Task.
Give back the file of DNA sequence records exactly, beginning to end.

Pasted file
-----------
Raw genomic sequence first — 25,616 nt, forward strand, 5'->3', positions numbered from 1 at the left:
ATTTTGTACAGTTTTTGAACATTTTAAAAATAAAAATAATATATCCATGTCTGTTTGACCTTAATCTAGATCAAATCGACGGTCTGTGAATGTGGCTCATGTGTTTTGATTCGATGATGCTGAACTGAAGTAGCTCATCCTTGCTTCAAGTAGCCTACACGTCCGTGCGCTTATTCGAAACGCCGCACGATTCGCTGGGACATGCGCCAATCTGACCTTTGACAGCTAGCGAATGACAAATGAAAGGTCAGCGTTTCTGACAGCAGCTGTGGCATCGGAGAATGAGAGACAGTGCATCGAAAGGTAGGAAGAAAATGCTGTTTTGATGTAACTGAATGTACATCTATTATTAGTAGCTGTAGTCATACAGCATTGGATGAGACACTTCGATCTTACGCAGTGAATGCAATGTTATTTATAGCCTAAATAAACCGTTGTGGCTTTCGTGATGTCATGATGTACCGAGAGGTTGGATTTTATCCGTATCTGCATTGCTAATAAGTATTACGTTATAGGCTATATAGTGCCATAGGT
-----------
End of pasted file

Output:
Raw genomic sequence first — 25,616 nt, forward strand, 5'->3', positions numbered from 1 at the left:
ATTTTGTACAGTTTTTGAACATTTTAAAAATAAAAATAATATATCCATGTCTGTTTGACCTTAATCTAGATCAAATCGACGGTCTGTGAATGTGGCTCATGTGTTTTGATTCGATGATGCTGAACTGAAGTAGCTCATCCTTGCTTCAAGTAGCCTACACGTCCGTGCGCTTATTCGAAACGCCGCACGATTCGCTGGGACATGCGCCAATCTGACCTTTGACAGCTAGCGAATGACAAATGAAAGGTCAGCGTTTCTGACAGCAGCTGTGGCATCGGAGAATGAGAGACAGTGCATCGAAAGGTAGGAAGAAAATGCTGTTTTGATGTAACTGAATGTACATCTATTATTAGTAGCTGTAGTCATACAGCATTGGATGAGACACTTCGATCTTACGCAGTGAATGCAATGTTATTTATAGCCTAAATAAACCGTTGTGGCTTTCGTGATGTCATGATGTACCGAGAGGTTGGATTTTATCCGTATCTGCATTGCTAATAAGTATTACGTTATAGGCTATATAGTGCCATAGGT